By Martin Crutsinger ,AP
WASHINGTON — U.S. retail sales edged up in July despite a drop in auto sales. A category of purchases that excludes the most volatile areas rose by the most in seven months, a sign that stronger consumer spending could boost economic growth.
The Commerce Department said Tuesday that retail sales increased 0.2 percent in July from June. Sales had risen 0.6 percent in June from May. The change in both months was driven by autos, which surged 2.9 percent in June but fell 1 percent in July.
“Core” retail sales, which exclude the volatile auto, gas and building supply categories, rose 0.5 percent in July. These sales had risen 0.1 percent in May and 0.2 percent in June. July’s gain was the biggest such advance since a 0.5 percent rise in December.
Retail sales are closely watched because they’re the government’s first report each month on consumer spending, which accounts for 70 percent of U.S. economic activity.
Sales at department stores rose 0.6 percent in July, rebounding from a 1.2 percent drop in June. A broader category of general merchandise, which covers big retailers such as Wal-Mart and Target, rose 0.4 percent after no change in June.
Purchases at gasoline stations rose 0.9 percent, an increase that partly reflected higher pump prices. Excluding gasoline, retail sales would have risen 0.1 percent in July.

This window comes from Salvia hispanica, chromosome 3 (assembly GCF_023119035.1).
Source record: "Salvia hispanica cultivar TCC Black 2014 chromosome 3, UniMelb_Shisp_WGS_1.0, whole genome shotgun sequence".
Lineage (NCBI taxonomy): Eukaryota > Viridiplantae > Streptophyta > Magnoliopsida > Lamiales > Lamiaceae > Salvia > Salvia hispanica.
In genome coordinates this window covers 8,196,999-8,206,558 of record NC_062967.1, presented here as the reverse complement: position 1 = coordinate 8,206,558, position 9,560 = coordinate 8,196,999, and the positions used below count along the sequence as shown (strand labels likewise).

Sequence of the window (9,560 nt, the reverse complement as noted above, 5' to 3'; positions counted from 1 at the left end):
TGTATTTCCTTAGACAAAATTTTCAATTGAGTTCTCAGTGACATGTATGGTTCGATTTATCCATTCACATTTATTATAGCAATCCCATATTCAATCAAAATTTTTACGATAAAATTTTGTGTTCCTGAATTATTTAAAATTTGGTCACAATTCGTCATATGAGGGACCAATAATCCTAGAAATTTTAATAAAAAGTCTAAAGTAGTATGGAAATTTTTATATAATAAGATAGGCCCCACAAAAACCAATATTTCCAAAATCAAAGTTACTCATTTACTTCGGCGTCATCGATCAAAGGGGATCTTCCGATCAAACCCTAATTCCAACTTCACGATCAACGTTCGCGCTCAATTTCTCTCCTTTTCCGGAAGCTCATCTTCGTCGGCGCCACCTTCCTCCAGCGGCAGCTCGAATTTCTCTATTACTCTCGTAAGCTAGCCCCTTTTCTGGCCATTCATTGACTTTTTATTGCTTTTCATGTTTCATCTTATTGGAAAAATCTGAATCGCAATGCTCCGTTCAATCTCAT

Sales at clothing stores rose 0.9 percent and 0.6 percent at grocery stores and restaurants. At furniture stores, sales fell 1.4 percent. Purchases at building supply and appliance stores also weakened.
The U.S. economy grew at lackluster annual rates of 1.1 percent in the January-March quarter and 1.7 percent in the April-June quarter. But many economists think growth will rebound in the second half of the year to an annual rate of roughly 2.5 percent.
Steady job growth will help. In July, the unemployment rate fell to a 4 1/2-year low of 7.4 percent, from 7.6 percent in June, though employers added only a modest 162,000 jobs.
The drop in auto sales in the government’s retail sales report contrasts with reports from automakers. General Motors, Ford, Chrysler, Toyota and Nissan have all reported double-digit sales gains from a year ago. The government’s figures are seasonally adjusted and compare sales with the previous month, not with year-ago levels.
Americans are still being held back by few pay increases at a time of higher taxes and rising gas prices.